Thick Film Silver Circuit Conductor Adhesion to Vitreous Substrates
Alumina (Al2O3) is currently the industry standard substrate for thick film circuit conductors. Recently developed high speed/precision femto-second lasers can fabricate fine diameter thru-vias on fine pitches in glasses and fused silica. Thru-via interconnects with these miniaturized dimensions are not possible using alumina substrates. Miniaturized glass thru-via substrates needed for mobile communication products (next Gen cellphones) require high conductivity metallic circuit traces that are well bonded to the glasses. The conductors were assessed by comparison for resistivity shifts and tested for mechanical adhesion variation. Sputter coating of silver onto borosilicate slides through various intensities was done to determine adhesion capabilities as well as baseline resistivity measurements. Application of silver paste onto both borosilicate and quartz glass was attempted to determine adhesion and resistivity values. Various methods of attaining adhesion to the glasses was explored such as, painting of paste, sputter coating foundation, and a combination of the two. The sputter coating offered lower resistivity values and as good as adhesion while the silver paste displayed higher resistivity values due to less silver content in paste and thermal stress issues leading to cracking. The microelectronics industry is challenged with the development of copper (Cu) and silver (Ag) adhesion to vitreous glasses and fused silica. Thick film circuits are used in almost all electronic industry applications and would benefit from these discussed technical improvements.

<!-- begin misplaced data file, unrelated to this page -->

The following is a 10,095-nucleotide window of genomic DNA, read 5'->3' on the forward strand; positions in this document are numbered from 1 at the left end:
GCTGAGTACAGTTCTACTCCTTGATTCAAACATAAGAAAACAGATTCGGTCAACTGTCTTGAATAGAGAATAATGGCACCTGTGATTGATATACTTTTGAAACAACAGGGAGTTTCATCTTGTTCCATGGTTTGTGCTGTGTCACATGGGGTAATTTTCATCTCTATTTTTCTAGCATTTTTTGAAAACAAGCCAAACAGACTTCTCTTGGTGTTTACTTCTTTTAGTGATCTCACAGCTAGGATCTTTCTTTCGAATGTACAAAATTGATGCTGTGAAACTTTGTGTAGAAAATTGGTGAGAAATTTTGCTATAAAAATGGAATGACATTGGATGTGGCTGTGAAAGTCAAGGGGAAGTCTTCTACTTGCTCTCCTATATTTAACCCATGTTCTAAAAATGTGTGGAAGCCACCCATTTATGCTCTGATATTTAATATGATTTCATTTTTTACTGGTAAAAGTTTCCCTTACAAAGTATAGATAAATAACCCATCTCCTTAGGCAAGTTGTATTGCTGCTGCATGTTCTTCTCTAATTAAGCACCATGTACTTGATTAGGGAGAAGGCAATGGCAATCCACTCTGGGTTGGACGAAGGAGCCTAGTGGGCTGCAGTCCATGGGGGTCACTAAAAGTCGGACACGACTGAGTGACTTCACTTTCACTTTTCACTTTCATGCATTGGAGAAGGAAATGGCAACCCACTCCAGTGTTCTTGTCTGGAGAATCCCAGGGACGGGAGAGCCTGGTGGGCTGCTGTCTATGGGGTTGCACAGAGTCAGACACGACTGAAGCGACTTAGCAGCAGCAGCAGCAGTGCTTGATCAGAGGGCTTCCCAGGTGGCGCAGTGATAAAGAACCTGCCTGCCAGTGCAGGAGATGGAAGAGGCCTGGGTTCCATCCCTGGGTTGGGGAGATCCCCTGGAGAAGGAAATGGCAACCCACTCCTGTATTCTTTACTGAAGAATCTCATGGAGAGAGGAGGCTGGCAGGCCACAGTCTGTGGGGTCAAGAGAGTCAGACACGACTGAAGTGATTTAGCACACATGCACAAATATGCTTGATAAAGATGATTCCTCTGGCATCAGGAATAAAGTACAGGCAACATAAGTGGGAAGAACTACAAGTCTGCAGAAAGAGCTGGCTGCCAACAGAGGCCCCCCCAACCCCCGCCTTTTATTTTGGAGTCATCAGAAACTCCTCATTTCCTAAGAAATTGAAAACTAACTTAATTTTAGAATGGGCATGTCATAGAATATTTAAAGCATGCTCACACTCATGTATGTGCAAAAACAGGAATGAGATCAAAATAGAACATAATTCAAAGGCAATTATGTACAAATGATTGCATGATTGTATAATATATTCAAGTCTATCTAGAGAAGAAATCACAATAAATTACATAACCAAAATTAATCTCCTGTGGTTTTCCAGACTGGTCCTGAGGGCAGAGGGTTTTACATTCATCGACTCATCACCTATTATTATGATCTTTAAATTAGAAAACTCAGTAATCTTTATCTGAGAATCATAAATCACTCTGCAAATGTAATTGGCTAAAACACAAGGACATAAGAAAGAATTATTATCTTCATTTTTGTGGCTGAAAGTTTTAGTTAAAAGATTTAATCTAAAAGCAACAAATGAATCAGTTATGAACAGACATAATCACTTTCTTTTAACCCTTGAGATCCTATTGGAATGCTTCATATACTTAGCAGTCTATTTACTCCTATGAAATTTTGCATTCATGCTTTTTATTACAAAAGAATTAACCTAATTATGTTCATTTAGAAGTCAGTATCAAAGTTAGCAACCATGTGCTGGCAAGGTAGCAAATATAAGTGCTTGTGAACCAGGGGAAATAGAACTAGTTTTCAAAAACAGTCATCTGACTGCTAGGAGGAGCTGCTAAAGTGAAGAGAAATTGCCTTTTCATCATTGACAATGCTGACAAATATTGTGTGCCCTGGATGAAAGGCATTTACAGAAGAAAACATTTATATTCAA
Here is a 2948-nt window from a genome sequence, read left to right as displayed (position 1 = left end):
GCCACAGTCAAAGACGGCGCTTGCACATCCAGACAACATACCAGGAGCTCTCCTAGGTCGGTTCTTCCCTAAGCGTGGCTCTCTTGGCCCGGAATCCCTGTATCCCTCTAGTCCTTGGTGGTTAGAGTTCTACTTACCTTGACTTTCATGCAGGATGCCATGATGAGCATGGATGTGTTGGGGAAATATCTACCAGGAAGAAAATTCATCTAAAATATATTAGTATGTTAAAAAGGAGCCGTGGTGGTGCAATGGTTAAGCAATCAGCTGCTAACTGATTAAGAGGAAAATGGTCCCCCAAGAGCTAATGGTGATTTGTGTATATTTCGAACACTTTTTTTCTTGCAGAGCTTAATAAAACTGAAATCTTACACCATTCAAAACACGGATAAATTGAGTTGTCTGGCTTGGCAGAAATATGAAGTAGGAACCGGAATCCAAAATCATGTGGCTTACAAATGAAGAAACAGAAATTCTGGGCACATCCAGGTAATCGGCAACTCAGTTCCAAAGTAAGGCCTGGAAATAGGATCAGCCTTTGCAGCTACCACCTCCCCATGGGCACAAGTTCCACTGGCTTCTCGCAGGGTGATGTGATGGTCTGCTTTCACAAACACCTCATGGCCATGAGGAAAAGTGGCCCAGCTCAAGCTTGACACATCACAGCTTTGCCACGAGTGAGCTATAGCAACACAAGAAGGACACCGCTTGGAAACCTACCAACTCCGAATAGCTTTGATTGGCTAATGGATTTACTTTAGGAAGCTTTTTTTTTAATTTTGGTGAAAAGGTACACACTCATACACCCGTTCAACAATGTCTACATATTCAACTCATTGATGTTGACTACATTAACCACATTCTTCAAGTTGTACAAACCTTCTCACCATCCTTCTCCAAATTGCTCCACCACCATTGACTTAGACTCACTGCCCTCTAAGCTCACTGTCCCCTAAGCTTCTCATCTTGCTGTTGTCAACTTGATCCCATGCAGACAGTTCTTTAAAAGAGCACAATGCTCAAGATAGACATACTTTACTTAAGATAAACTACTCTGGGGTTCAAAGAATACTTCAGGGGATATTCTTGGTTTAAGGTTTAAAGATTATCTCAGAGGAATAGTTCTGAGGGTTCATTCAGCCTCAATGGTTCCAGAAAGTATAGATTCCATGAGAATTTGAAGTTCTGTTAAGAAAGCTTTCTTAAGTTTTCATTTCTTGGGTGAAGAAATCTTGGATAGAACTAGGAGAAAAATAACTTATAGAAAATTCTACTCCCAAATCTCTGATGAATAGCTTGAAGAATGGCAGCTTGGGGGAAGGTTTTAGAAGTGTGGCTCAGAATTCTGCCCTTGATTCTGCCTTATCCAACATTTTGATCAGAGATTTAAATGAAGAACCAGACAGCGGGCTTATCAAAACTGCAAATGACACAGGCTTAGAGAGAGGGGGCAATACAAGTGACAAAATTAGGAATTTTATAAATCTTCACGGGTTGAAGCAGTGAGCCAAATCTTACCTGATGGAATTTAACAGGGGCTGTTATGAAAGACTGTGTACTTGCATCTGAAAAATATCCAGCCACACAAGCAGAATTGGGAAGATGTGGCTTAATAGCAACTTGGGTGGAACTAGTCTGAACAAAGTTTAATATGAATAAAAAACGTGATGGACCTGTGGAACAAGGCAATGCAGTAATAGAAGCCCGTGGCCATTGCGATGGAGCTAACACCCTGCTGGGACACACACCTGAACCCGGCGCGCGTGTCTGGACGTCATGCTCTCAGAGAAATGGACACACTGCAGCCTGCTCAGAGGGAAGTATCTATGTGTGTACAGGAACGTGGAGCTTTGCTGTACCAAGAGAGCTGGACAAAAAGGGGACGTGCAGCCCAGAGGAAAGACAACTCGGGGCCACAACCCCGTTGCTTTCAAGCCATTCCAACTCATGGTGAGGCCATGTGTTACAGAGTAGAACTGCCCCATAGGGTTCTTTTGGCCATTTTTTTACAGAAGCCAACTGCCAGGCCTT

Thesis completed in partial fulfillment of the requirements for the Alfred University Honors Program.
Honors thesis, Glass Engineering, Chemistry, Microelectronics